Honestly, there’s nothing I despise more than getting get dressed up and going to a ladies luncheon. In Dallas (where I live), they are always the same – the same socialites wearing the same Chanel and Escada suits (the ubiquitous uniform of “ladies who lunch” from Dallas to Dubai) the same awful hotel ballroom and the same inane conversation and inedible food. My prejudices, however, dramatically changed when I attended the Couture Council of the Museum at FIT’s luncheon to honor Cuban designer Isabel Toledo with the “Artistry of Fashion Award”. The event was held at the Rainbow Room at Rockefeller Plaza where the 360 degree views of Manhattan are breathtaking and Simon Doonan, the witty Barney’s Creative Director, served as emcee. Being a celebrity-studded New York event, the paparrazi was out in full force snapping pictures of the cream-of-the-crop fashion and social set. Andre Leon Tally was there looking handsome and slim and I ran into Hamish Bowles, Vogue’s European Editor at Large, who said, “As I live and breathe! How lovely to see you. I absolutely love your frock!” (note: said frock was fresh from the Bottega store. Love Tomas Maier).
Simon, in his inimitable style, got things going by introducing Joey Arias who is a singer/performance artist/drag queen/crooner/vocal style impersonator and former Fiorucci employee, which is where he first met Isabel who was selling her line to the legendary retailer in the 1980’s. Joey appeared on stage in a black suite but the jacket soon came off to reveal a body suite with sheer sleeves and princess neckline. He sang a customized rendition of Billy Holiday’s “You’ve Changed.”.It was great and loaded with they type of language that you don’t hear in “polite” Dallas society. (Remind me to tell you the story about when I chaired the Salvation Army Fashion Show and Luncheon and put a drag queen on the runway). After Joey’s mesmerizing performance, Simon came back and pointed out that Isabel has been exploring lace forever and this season it’s suddenly a big deal.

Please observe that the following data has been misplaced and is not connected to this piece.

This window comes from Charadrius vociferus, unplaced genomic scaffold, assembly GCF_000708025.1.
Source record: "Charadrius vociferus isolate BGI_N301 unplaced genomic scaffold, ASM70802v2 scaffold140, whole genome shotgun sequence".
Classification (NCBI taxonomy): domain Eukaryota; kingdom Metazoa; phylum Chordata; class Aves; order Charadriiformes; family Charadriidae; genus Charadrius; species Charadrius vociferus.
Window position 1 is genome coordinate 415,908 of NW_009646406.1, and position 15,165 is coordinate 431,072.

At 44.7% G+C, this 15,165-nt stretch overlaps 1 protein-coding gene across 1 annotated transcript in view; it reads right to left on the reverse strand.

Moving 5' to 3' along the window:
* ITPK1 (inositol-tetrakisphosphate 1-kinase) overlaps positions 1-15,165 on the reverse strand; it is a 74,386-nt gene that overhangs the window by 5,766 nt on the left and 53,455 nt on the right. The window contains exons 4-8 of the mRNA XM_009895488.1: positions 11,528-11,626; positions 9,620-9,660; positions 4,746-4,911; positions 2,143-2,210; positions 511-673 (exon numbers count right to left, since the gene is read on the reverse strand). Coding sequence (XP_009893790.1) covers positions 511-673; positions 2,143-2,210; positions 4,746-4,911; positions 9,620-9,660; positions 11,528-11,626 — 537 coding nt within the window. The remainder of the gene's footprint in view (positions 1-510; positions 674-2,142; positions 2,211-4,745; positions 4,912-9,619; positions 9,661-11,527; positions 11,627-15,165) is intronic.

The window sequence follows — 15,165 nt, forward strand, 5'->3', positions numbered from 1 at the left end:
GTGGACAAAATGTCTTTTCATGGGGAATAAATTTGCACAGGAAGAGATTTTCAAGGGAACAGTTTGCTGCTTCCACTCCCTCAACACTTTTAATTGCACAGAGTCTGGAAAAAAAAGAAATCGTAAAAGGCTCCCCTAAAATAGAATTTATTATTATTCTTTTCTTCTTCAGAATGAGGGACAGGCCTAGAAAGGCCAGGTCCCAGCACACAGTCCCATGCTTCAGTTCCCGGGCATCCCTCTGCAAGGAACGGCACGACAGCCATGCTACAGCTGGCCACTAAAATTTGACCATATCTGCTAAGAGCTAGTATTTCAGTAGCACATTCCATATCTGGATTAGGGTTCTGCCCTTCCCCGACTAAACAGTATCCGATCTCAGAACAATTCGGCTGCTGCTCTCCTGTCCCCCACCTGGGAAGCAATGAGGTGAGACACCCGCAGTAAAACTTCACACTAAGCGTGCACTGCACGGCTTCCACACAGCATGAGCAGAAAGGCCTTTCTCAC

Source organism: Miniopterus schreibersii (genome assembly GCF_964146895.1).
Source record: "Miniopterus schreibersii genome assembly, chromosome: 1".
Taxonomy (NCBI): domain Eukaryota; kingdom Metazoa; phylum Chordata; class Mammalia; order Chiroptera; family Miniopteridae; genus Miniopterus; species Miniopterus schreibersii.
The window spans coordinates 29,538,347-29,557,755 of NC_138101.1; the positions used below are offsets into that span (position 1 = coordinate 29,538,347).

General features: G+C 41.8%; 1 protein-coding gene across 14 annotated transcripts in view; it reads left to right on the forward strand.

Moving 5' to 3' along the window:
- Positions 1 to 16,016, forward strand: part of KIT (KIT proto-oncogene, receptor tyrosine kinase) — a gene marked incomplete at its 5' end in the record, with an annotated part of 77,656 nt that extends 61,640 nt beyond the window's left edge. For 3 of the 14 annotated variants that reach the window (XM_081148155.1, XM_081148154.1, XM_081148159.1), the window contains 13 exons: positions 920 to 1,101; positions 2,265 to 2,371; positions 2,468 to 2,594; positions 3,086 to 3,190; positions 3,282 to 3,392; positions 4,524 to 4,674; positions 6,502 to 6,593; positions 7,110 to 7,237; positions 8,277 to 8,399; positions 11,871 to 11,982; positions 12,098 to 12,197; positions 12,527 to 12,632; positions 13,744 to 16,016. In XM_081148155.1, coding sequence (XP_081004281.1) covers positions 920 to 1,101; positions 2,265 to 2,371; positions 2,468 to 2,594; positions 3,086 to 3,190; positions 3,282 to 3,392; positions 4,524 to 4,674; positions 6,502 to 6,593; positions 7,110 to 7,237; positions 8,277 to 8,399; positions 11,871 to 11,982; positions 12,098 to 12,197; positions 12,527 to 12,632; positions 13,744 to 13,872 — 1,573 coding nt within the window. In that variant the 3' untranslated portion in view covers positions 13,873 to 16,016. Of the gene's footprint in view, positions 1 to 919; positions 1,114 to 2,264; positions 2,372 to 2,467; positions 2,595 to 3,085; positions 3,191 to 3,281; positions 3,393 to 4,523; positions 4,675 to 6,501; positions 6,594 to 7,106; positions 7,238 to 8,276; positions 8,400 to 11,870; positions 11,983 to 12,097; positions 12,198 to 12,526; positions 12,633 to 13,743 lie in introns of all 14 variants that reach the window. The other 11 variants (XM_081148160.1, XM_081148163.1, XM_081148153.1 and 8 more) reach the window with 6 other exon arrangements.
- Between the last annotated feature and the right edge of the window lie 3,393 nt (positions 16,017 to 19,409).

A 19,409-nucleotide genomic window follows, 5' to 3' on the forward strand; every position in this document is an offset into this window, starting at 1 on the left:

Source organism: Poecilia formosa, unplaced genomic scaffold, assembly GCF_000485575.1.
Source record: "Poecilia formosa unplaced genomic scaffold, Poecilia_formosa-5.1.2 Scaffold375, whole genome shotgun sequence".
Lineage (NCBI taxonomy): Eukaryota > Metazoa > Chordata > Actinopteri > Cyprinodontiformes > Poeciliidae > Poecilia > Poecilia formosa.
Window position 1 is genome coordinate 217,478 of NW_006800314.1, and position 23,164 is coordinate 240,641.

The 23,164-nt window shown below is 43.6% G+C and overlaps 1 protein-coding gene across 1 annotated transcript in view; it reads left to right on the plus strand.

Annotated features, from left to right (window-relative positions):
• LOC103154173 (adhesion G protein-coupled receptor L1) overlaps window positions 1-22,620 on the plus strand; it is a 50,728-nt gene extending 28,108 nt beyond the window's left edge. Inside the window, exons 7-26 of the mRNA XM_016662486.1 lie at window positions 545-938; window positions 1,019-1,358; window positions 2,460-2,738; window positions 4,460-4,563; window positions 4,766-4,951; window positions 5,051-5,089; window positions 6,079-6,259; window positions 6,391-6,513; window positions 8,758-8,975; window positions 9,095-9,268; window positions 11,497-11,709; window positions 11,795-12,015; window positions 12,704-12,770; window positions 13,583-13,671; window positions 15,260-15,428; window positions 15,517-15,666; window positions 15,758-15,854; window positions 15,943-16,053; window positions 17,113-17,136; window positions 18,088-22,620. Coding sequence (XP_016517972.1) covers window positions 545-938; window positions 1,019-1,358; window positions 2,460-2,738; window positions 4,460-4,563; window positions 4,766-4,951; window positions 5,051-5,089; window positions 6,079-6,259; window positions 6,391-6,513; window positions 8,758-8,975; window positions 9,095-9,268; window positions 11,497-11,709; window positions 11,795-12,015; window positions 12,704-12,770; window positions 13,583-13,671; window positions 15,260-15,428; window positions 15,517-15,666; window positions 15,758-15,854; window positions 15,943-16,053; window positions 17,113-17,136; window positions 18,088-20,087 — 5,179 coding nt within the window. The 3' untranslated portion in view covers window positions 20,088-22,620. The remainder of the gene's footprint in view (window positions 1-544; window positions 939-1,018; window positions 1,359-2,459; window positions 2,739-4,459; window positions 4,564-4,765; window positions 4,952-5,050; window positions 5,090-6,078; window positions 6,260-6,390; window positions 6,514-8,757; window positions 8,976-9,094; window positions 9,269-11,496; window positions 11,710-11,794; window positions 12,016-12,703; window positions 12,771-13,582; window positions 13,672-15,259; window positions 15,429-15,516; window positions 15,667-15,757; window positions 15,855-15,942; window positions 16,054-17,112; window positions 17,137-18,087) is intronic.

We also learned some interesting details about her life, for example, her mother was a member of the Cuban all women’s baseball team and Isabel has 18 sisters and she began sewing when she was 9. Andrea Leon Tally presented the award to Isabel and said that “she personally vets every seam of every dress before it is shipped. She makes clothes that women want to wear.” When Isabel received her award, she was visibly moved and spoke from her heart. She said that “clothing affects the way the time looks”. She learned from Diana Vreeland the importance of being able to shape history and realizes that she is affecting her time and is making a difference. There wasn’t a dry eye in the house when she ended her speech with “I’ve never thanked Ruben in public — and I can’t”
Meanwhile, the goings on at my table were just as interesting as those on stage. I sat with former interior/textile designer and fashion icon Iris Apfel (I recommend that you purchase her book, Rare Bird of Fashion: The Irreverent Iris Apfel) who, in her mid 80’s, was the chicest woman in the room and still going strong.
Rosemary Ponzo, another “rare bird”, joined us. She is a stylist/designer and has personally groomed Mayor Michael Bloomberg (whatever that means!) Ruben Toledo hand painted all of the place mats and we were able to take them home. People got pretty aggressive about it and there was a lot of scrambling for the unclaimed ones. A welcome change from most luncheons, the food was delicious (Cuban style sea bass with coconut rice and black beans) and I cleaned my plate. Leaving Rockefeller Place, I was accosted by a lone paparazzo, some old guy who obviously didn’t have the press credentials to get into the luncheon. He asked me to hold up my Ruben Toledo placemat and he snapped away. Maybe Dallas is a better place for me. At least there I’m more well-known than a placemat.